Angela and I were hiking yesterday and the trail we were on was a dud. I checked the map and saw that the trail would eventually connect with another one by the river we were following, so rather than follow the trail, I led us down to the river instead.
We scrambled down the bank and I could see the turn in the river about a half mile off where the two trails were likely to intersect, but the river bank had a bunch of small turns created by boulders, eddies, and juts that prevented me from being able to tell if we could actually walk down the bank to that intersection. We’d just have to climb and step over and around rocks to get there, and all we could see at any given time was about fifteen meters ahead of us.
As we were making our way, I was reminded about how similar it was to some of the practices I’ve recently started. I’ve now extended my month-long project of blogging daily to an indefinite time period, and there are times that it seems really daunting. What if I don’t have anything to say? What if I don’t want to do it anymore? What if it displaces so much other stuff that things start breaking?
My project for May is incorporating movement (CrossFit, yoga, hiking, running, kettlebells, etc.) into my day every day while keeping up with my newer daily blogging commitment, so from the start of April until now, I’ve added, on average, three hours’ worth of time that I have to figure out how to fit in somewhere. What if that’s too much? What if I get too sore? How am I going to take an already full calendar and fit it all in?
My new daily commitments are like the river diversion. We just had to make it to the next little turn in the river to see what boulders we’d need to navigate to get to the next turn. Some of the banks in between turns were more hairy than others, but sure enough, there was a way to make it through every one until we eventually connected with the other trail. And in between, there was a boulder that provided a fantastic view of the river and hillside that we would’ve missed if we’d stayed on the original trail that wasn’t doing it for us.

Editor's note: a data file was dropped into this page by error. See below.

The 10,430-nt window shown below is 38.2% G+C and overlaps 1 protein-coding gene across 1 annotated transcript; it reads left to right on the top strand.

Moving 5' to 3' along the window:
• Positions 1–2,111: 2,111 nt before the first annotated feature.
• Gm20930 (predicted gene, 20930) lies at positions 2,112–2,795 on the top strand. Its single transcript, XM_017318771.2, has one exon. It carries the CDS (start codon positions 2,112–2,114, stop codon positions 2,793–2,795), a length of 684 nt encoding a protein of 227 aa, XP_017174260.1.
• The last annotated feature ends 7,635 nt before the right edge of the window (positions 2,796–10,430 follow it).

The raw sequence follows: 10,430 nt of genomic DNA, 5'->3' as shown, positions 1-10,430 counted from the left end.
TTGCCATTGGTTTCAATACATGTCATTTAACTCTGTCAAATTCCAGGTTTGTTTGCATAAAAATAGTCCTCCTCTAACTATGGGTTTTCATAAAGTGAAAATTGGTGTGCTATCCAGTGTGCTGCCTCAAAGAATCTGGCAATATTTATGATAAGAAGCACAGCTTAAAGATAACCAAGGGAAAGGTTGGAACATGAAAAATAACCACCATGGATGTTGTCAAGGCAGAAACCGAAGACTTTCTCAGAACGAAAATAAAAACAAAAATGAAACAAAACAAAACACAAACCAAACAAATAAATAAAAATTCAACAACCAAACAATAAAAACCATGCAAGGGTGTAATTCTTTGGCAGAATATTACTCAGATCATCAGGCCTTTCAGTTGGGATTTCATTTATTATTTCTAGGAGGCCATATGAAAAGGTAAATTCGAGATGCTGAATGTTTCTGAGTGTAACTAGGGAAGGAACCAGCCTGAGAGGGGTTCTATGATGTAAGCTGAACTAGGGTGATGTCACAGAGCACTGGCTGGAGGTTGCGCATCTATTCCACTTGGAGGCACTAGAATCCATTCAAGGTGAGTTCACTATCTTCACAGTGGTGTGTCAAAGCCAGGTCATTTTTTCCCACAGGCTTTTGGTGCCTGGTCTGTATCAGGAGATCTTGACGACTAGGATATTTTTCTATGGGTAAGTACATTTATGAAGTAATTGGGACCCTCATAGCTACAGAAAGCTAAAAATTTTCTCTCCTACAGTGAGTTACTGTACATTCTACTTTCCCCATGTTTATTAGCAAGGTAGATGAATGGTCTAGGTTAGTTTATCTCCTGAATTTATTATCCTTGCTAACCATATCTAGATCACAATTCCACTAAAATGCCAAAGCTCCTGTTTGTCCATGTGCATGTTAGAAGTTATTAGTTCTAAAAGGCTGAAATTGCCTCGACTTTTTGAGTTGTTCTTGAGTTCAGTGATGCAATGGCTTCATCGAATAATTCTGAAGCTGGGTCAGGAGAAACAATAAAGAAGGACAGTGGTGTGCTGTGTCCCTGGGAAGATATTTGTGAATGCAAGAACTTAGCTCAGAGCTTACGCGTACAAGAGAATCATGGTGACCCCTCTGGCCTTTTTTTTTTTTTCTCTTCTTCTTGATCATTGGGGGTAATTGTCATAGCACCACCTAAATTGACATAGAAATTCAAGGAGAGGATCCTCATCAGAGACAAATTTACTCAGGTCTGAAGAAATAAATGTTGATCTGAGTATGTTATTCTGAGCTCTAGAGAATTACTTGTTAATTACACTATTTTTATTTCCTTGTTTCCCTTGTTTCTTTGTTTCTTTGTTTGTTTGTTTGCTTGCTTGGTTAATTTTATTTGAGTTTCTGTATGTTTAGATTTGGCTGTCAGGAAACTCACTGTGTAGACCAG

The next turn for me when it comes to my dailies, then, is just the end of today. I’ll do what I can to do today’s dailies and make tomorrow’s a little easier. The intersection that is the accomplishment of my goals is down the river a bit.
For what it’s worth, our planners incorporate this mindset, too. If thinking about the year or quarter is too daunting, just focus on the month. If the month is too much, get down to the week. And if the week is too much, start where you are today.
There’s a lot of similarity between this post and Take the Next Small Step and Build From There because they’re both about acting on what’s right in front of you. The chief difference is that one deals with how goal creep keeps us from getting started, whereas this one addresses the concern that we won’t be able to keep doing what we’re doing. In either case, focus on your next few steps and see what happens so your stories don’t sap your energy.
If whatever you’re working on is starting to seem too daunting, focus instead on what it will take to make it to the next turn.